Kelly Clarkson Show: Alex Aster, author of Lightlark (Amulet, $19.99, 9781419760860).

Movies: Bullitt

Bradley Cooper has been cast in Bullitt, Steven Spielberg's upcoming film about Frank Bullitt, the character made famous in the 1968 Steven McQueen movie. IndieWire reported that the project, inspired by the 1963 novel Mute Witness by Robert L. Fish, will not be a remake of the original film by Peter Yates, but a completely original story featuring Bullitt.

Cooper will join Spielberg and Kristie Macosko Krieger as producers. Oscar-winning Spotlight screenwriter Josh Singer will write the screenplay for the new Bullitt film, with McQueen's son Chad and granddaughter Molly executive producing.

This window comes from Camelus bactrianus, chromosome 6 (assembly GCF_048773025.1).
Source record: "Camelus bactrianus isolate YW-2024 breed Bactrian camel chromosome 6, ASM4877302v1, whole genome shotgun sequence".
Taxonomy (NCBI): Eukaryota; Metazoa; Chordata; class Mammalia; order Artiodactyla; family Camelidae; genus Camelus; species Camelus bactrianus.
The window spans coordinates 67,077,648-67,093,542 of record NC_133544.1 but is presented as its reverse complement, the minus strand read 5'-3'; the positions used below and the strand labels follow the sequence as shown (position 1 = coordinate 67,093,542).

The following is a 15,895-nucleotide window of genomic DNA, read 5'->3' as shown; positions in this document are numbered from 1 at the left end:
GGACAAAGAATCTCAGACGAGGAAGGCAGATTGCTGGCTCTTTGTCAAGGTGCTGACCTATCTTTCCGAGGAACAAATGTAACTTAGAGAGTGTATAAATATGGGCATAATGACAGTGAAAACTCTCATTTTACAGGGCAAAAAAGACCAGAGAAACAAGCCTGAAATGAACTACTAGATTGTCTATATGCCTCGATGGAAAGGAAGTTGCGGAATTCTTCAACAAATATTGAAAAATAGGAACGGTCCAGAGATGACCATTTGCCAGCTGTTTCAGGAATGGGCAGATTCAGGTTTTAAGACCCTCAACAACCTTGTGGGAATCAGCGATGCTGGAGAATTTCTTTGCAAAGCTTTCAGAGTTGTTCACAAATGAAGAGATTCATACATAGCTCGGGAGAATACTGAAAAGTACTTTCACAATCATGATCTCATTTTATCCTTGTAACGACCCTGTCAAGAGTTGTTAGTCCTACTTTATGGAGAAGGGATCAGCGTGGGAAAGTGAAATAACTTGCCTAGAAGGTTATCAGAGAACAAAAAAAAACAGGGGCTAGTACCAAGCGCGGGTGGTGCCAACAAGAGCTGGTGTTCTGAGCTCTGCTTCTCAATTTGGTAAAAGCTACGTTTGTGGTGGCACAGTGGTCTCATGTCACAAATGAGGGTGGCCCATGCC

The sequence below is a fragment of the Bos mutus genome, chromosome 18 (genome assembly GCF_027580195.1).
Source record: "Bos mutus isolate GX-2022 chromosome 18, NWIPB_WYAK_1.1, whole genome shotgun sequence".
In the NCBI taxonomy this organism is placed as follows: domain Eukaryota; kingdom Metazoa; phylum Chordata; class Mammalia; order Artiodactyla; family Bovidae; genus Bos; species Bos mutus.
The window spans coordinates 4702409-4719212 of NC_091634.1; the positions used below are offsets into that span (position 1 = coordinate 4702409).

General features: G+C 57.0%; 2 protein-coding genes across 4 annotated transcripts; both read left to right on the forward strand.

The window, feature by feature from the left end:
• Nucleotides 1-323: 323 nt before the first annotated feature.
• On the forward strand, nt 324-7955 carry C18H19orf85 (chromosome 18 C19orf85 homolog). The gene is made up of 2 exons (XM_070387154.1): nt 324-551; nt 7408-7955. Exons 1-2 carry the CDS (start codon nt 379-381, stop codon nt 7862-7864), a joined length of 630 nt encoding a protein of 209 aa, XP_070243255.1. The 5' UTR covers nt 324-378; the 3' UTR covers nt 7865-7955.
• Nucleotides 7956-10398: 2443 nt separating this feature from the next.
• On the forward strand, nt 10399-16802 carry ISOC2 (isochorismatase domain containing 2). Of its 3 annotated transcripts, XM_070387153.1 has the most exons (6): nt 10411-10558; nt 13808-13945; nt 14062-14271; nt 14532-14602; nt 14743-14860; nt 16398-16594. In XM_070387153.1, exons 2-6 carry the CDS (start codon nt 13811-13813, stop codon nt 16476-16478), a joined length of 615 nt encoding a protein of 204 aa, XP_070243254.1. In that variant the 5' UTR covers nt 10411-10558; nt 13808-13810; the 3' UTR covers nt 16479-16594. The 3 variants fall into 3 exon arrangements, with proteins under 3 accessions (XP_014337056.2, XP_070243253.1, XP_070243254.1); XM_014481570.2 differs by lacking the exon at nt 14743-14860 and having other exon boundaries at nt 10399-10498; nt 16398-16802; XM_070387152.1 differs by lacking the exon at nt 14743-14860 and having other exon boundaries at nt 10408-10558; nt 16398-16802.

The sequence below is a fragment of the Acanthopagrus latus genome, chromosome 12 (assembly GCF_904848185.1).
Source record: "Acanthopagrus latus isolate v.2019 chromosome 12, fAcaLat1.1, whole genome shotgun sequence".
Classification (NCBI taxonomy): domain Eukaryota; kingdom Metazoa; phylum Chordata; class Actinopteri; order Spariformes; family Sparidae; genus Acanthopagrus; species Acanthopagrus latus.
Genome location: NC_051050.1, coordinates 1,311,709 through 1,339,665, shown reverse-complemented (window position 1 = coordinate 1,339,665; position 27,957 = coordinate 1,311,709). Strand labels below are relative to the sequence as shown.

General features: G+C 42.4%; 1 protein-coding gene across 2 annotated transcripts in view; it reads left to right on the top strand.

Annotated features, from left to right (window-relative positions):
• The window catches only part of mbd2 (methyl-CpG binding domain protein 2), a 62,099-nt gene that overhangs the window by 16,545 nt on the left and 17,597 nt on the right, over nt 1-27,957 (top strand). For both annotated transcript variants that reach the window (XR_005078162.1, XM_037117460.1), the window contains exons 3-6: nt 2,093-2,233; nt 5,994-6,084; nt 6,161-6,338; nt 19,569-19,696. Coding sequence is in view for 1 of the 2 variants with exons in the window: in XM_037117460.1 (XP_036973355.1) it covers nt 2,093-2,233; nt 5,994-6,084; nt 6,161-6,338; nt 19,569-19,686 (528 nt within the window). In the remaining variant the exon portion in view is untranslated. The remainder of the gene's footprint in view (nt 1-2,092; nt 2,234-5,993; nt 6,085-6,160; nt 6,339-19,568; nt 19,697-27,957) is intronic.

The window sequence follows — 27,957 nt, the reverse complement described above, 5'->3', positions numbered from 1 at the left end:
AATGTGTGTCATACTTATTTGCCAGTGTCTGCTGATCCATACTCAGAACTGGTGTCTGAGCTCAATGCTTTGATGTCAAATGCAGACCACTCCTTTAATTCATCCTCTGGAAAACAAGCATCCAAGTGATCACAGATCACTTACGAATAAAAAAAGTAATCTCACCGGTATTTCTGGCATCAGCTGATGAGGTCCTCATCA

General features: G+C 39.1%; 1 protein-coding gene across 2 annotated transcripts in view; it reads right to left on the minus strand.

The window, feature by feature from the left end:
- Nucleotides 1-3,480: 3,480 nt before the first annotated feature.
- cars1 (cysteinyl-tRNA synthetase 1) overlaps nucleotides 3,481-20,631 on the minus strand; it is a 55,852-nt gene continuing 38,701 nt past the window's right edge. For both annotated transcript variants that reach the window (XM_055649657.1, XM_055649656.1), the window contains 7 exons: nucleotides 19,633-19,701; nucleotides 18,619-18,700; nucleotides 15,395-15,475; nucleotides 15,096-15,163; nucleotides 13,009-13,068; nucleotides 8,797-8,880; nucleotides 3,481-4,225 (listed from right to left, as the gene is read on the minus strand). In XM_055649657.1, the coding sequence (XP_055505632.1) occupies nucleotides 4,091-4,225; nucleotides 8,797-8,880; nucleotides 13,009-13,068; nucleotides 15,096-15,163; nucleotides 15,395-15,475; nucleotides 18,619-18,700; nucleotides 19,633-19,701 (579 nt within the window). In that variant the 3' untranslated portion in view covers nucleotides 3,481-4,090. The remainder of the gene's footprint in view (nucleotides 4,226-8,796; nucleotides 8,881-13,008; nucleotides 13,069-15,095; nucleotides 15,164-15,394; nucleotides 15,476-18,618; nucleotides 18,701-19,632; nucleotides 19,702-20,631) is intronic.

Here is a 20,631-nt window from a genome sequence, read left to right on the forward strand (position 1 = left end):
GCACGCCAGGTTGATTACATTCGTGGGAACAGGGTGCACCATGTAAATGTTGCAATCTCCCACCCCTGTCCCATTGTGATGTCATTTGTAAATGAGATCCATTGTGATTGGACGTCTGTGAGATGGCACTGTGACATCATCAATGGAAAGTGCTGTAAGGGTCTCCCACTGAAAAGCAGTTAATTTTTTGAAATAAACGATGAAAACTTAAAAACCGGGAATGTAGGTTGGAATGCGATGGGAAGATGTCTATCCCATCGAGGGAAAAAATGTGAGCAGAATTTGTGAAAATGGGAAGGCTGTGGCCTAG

Books & Authors

Awards: Baillie Gifford, Ernest J. Gaines, National Outdoor Book Winners

Super-Infinite: The Transformations of John Donne by Katherine Rundell has won the £50,000 (about $59,440) 2022 Baillie Gifford Prize for Non-Fiction.

Organizers said that Super-Infinite: The Transformations of John Donne, published in the U.S. by Farrar, Straus & Giroux, "gives readers a window into the little known myriad of lives that poet John Donne lived. Sometime religious outsider and social disaster, sometime celebrity preacher and establishment darling, John Donne was incapable of being just one thing. He was a scholar of law, a sea adventurer, an MP, a priest, the Dean of St Paul's Cathedral--and perhaps the greatest love poet in the history of the English language."